Postpartum cardiomyopathy (PPCM), also known as peripartum cardiomyopathy, is a rare, life-threatening heart disease that develops between the final weeks of pregnancy and 6 months after delivery. The muscles of the heart weaken, which means that it’s harder for the heart to pump blood to the rest of the body. Approximately 1,000 to 1,300 women develop the condition in the U.S. each year. 80% will die of it.
It is suspected to be underdiagnosed, however, as many of the presenting symptoms are attributed to pneumonia or the effects of pregnancy or delivery.
Potential risk factors include:
However, 25-33% of all PPCM patients don’t have any obvious risk factors.
Early detection and treatment are very important for a full recovery. An echocardiogram (ECG) may help to diagnose cardiomyopathy, but a normal ECG does not exclude PPCM. Chest x-rays and other radiologic tests will show an enlarged heart. Referral to a tertiary hospital is mandatory. Heart transplant may be the only option for long-term survival.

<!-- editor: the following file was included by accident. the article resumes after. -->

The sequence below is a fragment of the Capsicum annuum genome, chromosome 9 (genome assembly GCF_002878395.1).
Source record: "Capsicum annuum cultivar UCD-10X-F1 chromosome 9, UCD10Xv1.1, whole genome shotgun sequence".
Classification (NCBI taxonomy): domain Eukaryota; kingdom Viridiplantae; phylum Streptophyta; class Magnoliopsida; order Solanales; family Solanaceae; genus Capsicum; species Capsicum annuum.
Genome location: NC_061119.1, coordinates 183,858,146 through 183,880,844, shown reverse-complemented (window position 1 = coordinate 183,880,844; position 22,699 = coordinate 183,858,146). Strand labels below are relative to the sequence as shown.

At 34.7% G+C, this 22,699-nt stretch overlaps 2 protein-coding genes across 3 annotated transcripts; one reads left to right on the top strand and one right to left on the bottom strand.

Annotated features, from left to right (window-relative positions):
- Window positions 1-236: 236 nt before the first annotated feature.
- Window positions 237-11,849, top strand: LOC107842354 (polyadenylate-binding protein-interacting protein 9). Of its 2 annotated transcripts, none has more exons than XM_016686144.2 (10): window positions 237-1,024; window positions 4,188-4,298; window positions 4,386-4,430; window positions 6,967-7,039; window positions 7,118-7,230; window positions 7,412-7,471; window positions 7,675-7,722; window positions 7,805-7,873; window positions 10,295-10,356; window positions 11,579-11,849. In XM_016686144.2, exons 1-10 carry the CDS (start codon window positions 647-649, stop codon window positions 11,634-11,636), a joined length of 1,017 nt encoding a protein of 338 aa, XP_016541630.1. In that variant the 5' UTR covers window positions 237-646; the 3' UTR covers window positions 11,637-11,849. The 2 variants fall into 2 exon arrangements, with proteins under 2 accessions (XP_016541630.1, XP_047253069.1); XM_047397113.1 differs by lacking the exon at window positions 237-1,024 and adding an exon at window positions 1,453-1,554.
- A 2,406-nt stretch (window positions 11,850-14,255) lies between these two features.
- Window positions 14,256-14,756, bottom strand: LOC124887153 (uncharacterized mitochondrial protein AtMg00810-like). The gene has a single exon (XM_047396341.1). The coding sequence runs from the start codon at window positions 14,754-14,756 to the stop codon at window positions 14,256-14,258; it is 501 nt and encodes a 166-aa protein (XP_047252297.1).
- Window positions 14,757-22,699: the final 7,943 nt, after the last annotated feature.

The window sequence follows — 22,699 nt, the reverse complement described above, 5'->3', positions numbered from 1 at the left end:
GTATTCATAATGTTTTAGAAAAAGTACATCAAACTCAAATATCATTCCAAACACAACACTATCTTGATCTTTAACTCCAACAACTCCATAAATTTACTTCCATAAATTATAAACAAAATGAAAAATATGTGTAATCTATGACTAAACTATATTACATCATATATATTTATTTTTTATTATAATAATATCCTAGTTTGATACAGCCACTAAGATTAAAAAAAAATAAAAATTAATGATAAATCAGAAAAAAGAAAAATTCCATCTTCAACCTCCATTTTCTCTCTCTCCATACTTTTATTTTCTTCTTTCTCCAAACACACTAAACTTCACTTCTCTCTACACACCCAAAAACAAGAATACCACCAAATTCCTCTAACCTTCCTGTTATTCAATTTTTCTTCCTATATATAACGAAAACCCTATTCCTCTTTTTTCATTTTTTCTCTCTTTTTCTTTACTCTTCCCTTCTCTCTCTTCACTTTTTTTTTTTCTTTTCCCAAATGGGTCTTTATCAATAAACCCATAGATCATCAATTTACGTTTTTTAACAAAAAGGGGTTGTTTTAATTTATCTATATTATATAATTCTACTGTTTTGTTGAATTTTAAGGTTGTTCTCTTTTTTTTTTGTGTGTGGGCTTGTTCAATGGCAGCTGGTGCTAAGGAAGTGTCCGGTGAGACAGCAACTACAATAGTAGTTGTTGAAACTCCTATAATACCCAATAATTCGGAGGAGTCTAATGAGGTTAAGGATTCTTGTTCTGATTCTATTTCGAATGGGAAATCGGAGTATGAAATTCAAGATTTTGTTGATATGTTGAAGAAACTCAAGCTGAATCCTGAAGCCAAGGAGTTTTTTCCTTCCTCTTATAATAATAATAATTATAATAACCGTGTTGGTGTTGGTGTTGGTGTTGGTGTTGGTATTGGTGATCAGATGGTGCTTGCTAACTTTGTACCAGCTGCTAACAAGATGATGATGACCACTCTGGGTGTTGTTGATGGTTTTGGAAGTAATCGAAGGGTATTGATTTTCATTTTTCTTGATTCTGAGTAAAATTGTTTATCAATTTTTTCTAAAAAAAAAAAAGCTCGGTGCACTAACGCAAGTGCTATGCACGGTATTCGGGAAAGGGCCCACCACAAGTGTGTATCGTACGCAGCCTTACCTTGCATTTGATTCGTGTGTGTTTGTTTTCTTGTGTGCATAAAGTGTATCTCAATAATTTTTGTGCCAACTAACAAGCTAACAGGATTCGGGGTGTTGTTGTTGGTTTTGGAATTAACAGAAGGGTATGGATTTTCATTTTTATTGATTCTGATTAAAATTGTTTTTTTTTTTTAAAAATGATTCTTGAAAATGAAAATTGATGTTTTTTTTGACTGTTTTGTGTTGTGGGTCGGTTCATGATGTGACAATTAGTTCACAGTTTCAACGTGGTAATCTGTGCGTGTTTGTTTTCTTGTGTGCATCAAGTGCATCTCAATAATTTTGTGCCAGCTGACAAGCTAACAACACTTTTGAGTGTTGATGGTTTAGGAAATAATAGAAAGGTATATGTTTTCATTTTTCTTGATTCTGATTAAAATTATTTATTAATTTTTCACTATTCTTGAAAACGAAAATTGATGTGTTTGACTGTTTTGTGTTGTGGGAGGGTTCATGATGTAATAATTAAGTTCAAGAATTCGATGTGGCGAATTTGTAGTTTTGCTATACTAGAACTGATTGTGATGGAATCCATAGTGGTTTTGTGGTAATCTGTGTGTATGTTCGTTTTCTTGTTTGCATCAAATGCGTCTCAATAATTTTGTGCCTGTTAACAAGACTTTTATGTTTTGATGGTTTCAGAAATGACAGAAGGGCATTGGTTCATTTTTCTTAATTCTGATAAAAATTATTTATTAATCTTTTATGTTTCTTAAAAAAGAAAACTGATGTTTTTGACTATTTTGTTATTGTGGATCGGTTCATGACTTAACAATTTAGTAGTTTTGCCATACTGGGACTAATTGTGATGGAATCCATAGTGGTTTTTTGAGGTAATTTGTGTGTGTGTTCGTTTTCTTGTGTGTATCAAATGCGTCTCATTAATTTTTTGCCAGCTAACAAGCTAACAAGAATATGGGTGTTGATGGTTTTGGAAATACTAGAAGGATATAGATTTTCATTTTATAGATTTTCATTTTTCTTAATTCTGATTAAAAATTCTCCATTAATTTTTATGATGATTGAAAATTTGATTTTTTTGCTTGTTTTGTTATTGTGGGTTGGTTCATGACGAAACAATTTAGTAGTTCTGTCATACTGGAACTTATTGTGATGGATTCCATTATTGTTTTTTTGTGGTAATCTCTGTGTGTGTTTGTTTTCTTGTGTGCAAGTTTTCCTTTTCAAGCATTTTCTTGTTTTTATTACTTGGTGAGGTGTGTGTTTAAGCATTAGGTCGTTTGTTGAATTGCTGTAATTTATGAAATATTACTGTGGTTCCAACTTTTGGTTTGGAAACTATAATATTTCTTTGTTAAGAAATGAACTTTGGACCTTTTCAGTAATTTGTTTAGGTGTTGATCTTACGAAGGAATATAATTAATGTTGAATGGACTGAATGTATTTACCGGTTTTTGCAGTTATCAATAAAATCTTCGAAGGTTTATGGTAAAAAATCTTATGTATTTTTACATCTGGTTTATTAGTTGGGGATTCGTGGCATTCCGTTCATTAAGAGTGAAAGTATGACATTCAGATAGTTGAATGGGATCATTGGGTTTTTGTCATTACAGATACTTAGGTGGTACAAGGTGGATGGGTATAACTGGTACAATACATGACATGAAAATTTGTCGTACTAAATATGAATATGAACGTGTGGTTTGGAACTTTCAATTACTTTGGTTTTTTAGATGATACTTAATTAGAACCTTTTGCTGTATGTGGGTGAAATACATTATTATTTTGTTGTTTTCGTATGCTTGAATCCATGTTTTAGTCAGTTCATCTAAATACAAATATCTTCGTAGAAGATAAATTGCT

There are several types of medications that may be prescribed to treat postpartum cardiomyopathy, including:
Some of these medications are not recommended for breastfeeding mothers, so talk to your doctor if you would like to explore options that are safer for breastfeeding. However, the health of the heart must be a priority.